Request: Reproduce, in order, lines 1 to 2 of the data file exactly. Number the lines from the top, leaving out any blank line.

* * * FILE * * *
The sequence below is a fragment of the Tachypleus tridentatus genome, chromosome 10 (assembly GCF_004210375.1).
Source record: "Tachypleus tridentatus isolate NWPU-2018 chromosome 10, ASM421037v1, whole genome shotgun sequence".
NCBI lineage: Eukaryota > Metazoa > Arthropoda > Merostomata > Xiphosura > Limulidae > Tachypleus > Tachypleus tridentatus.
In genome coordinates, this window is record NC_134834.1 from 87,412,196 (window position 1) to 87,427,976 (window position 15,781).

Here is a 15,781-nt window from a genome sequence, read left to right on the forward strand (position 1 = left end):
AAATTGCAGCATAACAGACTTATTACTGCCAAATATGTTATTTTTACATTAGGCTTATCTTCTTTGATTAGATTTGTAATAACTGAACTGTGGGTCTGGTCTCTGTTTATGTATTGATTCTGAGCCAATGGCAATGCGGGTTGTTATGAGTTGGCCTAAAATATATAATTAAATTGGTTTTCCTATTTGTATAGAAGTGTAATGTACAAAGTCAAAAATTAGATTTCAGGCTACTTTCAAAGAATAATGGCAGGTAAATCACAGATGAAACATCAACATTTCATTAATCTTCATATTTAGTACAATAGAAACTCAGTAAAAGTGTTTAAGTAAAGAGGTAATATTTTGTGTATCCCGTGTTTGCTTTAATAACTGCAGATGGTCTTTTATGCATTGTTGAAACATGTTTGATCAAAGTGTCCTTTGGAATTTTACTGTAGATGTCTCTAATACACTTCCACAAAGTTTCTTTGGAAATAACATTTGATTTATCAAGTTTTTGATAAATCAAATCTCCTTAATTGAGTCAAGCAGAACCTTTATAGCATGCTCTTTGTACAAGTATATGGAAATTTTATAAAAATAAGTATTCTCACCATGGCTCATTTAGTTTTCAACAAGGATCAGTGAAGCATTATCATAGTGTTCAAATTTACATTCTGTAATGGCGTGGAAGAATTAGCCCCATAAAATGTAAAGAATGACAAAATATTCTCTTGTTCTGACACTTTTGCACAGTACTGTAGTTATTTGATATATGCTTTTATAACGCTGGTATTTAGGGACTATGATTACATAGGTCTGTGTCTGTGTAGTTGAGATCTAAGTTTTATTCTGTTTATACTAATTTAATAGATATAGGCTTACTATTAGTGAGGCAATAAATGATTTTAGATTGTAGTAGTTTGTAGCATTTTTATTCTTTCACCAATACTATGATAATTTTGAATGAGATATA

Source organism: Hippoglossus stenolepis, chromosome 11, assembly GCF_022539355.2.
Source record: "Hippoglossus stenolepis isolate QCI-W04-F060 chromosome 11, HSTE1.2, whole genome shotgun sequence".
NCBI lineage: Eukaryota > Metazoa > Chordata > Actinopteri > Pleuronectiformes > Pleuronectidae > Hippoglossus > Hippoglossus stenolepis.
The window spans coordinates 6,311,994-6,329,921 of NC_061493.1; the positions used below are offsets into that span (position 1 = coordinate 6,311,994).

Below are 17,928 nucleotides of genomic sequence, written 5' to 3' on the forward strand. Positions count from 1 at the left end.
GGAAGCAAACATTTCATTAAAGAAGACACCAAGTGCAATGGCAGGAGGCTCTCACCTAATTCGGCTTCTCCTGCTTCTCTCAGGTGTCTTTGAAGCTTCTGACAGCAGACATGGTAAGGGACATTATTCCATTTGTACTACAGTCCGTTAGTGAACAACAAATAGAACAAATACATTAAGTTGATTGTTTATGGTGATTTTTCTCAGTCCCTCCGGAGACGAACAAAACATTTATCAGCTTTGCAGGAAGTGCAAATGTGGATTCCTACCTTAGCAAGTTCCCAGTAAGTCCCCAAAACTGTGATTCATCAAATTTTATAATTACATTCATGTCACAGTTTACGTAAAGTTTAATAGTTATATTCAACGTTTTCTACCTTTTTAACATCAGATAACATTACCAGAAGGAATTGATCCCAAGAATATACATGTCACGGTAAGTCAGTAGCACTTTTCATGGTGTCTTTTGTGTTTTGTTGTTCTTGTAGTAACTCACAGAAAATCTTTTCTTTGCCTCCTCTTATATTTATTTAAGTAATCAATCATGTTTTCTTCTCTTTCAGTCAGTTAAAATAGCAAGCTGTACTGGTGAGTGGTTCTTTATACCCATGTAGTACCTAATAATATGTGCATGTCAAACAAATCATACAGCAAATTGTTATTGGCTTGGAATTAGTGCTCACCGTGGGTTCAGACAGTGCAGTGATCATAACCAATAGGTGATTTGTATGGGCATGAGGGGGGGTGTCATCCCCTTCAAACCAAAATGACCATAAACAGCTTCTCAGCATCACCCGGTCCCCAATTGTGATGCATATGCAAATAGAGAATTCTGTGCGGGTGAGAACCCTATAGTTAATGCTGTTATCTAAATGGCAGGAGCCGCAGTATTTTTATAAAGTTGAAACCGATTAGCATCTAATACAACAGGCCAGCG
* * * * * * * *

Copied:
The sequence below is a fragment of the Tachypleus tridentatus genome, chromosome 10 (assembly GCF_004210375.1).
Source record: "Tachypleus tridentatus isolate NWPU-2018 chromosome 10, ASM421037v1, whole genome shotgun sequence".